This, I think, is the first step in avoiding negative judgment and freaking out too soon.

 

Try to get the full story, ask questions, and listen.

 

This is probably a really difficult thing to do for people who talk before they think (*cough* extroverts.)

I’m a naturally born problem solver and wildly intense introvert, so I’m always inclined to go searching for as many answers as I can get before can actually form a real opinion about something.

Ask questions — even the uncomfortably awkward ones.

If the other person refuses to answer something, then that’s their problem.

Which leads me to my next big point…

 

Offer to be there for them, but don’t feel obligated to solve all their problems for them.

 

When someone does something terrible, there’s never a more important time to reflect on who we all are as human beings and remember what we’re all trying to achieve in life: happiness.

From time to time, we all end up suffering in our own unique ways as we try to achieve our own definition of what it means to be happy.

People who develop serious alcohol addictions or have affairs or steal $5,000 from their disabled grandmothers aren’t necessarily “bad” people who are out to get us — they’re really just struggling to find their own sense of hapiness in life just like rest of us.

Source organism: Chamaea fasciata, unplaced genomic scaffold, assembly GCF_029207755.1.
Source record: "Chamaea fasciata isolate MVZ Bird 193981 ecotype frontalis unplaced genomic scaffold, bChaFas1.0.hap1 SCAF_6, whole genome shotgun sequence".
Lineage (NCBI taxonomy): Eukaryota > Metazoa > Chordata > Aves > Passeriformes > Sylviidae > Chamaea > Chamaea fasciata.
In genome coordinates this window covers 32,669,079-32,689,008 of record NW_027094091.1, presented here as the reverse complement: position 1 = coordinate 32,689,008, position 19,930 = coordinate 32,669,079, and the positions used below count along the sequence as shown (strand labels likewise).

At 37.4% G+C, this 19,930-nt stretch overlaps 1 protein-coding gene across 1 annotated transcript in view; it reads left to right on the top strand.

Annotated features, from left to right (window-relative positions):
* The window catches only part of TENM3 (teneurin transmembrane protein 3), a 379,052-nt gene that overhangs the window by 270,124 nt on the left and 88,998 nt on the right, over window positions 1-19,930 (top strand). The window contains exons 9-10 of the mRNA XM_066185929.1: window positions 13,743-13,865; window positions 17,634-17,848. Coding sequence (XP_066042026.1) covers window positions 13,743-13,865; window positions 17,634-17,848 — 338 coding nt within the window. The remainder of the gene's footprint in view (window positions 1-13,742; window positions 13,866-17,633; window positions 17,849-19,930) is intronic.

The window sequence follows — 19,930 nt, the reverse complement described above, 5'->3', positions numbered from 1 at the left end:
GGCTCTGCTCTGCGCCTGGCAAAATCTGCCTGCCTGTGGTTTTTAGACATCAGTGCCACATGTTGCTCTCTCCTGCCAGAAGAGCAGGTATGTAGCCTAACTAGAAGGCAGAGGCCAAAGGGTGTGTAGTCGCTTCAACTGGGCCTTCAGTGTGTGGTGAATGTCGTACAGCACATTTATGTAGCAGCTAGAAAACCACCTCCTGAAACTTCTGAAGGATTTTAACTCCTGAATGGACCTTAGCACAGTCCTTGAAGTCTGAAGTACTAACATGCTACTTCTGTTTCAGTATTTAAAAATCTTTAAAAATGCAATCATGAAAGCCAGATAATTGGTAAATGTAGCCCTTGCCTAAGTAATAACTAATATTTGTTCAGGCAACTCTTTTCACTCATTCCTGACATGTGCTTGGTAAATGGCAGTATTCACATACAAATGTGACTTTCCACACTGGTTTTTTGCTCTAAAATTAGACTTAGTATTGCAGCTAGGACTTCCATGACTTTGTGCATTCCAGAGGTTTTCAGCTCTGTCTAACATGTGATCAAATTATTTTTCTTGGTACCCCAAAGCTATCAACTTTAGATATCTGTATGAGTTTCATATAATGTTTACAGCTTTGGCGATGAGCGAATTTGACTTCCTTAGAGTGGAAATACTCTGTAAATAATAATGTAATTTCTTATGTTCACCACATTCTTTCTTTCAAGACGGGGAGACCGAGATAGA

Remembering this subtle detail can help us cope better with the chaos and drama that we often get swept up in during these crazy times.

If you’re feeling confident enough to offer help or advice to that friend or family member who is struggling, then go for it — just be aware that you shouldn’t feel like you need to somehow be the bigger person by taking over that friend’s problems for them.

In a lot of cases, just being there and offering to lend an ear to listen to can be enough.

 

Be supportive of those who you care about the most.

 

Relationships are weird.

Sometimes they’re not worth it.

Other times, they really are.

I’ve let go of a lot of friendships in my life that eventually turned sour because of the stupidest situations, but that’s probably because I was a kid/teen who hadn’t developed a lot of longlasting friendships yet.

It wasn’t until I was about 19 or 20 when I discovered who my real friends were, and still are today.

Now we’ve all got adult problems — some more serious than others — but nobody jumps ship from the social circle when something gets totally out of hand.

We don’t judge, we ask each other questions, we all practice empathy, and we all offer to help out when needed.

I’m lucky enough to be able to say that I have such an amazing small group of close friends who are always supportive, even in the worst of times.

I’ve learned that friends do some really stupid things sometimes. (Oh, do they ever…)

But this is the real world, and even though we all have some pretty major flaws, I’ll stick by the people who mean the most to me, because that’s the kind of person I am and that’s the way I’ve chosen to behave in life.